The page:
Between the years 1750 and 1800, popular enthusiasm for landscape art reached its peak in Britain. During these years, the "picturesque" began to emerge as a distinct aesthetic category (1) articulated by theorists such as William Hogarth, Humphrey Repton, William Gilpin, Lancelot "Capability" Brown, Richard Payne Knight, William Howitt, Uvedale Price, William Kent, and others. (2) Not until the 1840's however, did the "Picturesque moment" (3) arrive in America, and all too often this American "moment" is viewed outside the context of the British "picturesque" tradition which, by the 1840's, was at least a century old. Although the publication of two works by the American Andrew Jackson Downing--A Treatise on the Theory and Practice of Landscape Gardening (1841) and Cottage Residences (1842)--is generally considered to have stimulated American interest in landscape aesthetics, the fact remains that Downing drew many of his ideas from John Ruskin; (4) and Ruskin, in turn, wrote about aesthetic issues already much discussed by his predecessors, such as Hogarth, Gilpin, Payne Knight and Price. Indeed, not only Ruskin but numerous literary figures including (in America) Washington Irving, James Fenimore Cooper, Henry David Thoreau and Edgar Allan Poe exhibit a marked interest in contemporary notions about landscape art. (5)
Several of Poe's works published throughout the 1840's demonstrate his familiarity with aesthetic controversies inspired by the "picturesque moment[s]" in both Britain and America. "The Landscape Garden" (1842) and its companion pieces, (6) "The Domain of Arnheim" (1846) and "Landor's Cottage" (1848), suggest Poe's knowledge of "picturesque" theories. Although critical commentaries on Poe's landscape works have often assumed Poe's ingenuous employment of "picturesque" and other conventions of the landscape tradition, the fact remains that the stories contain numerous ironic and parodic strains. Poe's landscape works reflect his now well-documented tendency to develop hoaxes and parodies which bedevil the credulous reader; (7) in these three tales, Poe exploits his knowledge of a popular aesthetic controversy to suggest that art may be a far more subversive activity than a merely academic art theorist or an unwary consumer of art might suppose.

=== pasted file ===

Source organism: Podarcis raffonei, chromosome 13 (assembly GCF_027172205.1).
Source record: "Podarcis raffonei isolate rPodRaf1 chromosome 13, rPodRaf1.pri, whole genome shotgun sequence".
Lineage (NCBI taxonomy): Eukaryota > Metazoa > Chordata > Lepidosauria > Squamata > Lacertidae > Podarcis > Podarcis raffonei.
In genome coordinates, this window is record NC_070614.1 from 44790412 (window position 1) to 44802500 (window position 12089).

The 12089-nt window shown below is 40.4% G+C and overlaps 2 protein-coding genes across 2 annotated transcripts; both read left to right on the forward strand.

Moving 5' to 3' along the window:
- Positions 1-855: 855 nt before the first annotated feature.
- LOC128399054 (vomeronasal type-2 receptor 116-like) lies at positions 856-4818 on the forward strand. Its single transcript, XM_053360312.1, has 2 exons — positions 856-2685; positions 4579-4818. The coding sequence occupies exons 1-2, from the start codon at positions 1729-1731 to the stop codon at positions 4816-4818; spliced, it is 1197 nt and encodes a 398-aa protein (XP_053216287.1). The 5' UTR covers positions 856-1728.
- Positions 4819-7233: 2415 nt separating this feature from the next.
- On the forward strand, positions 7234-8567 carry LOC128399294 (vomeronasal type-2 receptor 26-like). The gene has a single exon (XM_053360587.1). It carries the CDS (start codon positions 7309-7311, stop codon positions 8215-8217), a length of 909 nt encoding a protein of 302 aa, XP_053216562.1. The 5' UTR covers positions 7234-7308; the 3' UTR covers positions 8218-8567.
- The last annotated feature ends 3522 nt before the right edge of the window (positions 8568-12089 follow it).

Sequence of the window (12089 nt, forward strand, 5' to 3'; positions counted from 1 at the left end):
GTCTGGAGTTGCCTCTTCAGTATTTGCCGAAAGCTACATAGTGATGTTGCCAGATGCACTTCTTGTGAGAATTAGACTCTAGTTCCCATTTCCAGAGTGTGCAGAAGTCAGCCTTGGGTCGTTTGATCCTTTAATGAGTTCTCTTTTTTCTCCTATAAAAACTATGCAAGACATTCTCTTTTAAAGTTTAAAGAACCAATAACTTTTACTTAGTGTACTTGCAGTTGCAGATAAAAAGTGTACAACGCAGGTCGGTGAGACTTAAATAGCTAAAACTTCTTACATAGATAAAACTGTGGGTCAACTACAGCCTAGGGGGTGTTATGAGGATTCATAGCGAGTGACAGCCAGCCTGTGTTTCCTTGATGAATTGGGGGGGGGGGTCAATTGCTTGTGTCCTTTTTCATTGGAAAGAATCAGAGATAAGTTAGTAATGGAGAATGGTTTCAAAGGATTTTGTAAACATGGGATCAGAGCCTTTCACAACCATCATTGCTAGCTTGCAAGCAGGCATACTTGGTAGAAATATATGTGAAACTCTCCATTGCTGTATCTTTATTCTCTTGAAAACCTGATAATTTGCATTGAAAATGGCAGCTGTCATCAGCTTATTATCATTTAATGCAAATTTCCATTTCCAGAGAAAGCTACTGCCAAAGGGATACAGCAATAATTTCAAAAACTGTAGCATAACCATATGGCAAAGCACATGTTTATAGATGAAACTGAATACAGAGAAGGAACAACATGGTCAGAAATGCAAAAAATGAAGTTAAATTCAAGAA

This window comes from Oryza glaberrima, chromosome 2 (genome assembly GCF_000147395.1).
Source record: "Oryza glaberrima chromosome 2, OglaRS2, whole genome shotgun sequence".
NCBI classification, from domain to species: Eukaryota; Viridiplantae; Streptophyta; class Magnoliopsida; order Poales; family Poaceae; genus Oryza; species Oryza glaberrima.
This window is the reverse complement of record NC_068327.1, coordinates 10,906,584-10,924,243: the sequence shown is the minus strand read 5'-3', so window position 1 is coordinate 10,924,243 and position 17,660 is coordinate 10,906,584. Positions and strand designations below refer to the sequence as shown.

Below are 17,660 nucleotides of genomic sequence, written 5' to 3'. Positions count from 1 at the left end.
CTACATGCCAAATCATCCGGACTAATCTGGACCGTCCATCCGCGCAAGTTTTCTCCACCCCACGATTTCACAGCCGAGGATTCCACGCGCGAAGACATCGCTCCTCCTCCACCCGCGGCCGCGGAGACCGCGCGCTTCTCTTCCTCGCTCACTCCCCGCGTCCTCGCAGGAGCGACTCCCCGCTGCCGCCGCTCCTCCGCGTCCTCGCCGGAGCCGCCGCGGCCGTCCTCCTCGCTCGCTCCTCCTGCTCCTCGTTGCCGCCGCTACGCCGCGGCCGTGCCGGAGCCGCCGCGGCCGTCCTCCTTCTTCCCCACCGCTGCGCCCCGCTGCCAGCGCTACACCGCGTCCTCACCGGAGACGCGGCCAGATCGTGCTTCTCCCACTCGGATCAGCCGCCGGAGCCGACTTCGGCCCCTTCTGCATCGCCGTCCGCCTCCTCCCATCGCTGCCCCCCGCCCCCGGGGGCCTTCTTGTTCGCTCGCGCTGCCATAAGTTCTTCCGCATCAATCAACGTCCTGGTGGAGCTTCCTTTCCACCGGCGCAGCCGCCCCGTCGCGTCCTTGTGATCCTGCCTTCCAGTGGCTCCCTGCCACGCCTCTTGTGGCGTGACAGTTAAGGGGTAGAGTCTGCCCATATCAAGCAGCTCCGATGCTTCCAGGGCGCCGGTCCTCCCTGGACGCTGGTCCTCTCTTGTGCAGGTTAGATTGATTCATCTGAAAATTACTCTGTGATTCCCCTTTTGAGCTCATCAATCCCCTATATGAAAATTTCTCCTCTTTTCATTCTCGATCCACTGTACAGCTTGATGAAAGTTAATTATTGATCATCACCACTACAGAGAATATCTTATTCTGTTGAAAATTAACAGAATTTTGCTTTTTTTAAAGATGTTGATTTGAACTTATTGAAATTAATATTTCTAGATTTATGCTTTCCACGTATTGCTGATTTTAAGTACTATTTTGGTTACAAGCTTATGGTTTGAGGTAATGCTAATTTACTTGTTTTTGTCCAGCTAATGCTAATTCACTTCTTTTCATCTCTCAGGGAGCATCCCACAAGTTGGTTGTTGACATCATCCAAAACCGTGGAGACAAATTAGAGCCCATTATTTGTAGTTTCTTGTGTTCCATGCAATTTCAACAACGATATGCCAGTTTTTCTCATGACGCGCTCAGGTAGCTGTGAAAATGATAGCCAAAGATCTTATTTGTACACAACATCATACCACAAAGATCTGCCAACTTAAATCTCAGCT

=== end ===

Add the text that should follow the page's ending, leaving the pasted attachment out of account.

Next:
Poe's knowledge of the "picturesque" tradition was apparently formed under a welter of influences, both first- and second-hand. An anonymous review (probably by Poe (8)) of Downing's Cottage Residences published in an April, 1845, issue of The Broadway Journal might indicate that Poe did not read Downing's work before 1845; however, a review by Poe in Graham's Magazine in 1841 did treat two landscape works by the Englishman William Howitt: The Rural Life of England (1838) and Visits to Remarkable Places (1841). (9) The former is a two-volume work which could have more than adequately acquainted Poe with the theories and practices of the "picturesque" in England. Howitt alludes repeatedly to the ideas of well-known aestheticians including Kent and Brown; and Howitt even ventures to comment on the use of landscape pictorialism in the writings of poets dating from the classical era. (10)
At the time of reviewing Howitt's books, Poe was very likely already familiar with aspects of the late eighteenth-, early nineteenth-century landscape controversy generated in part by such figures as Repton, Brown, Payne Knight and Price. Moreover, Poe was to some extent acquainted with The Tour of a German Prince (published in English translation in 1842) by Prince Puckler-Muskau. (11) This book proffers a wealth of terminology and information concerning the "picturesque," and might possibly have introduced Poe to the ideas of Kent, Brown, Payne Knight and Repton, Finally, Poe's knowledge of the landscape debate was augmented by his reading in Blackwood's Magazine, which throughout the 1830's contained numerous articles on the subject by such authorities as Gilpin and Archibald Alison. …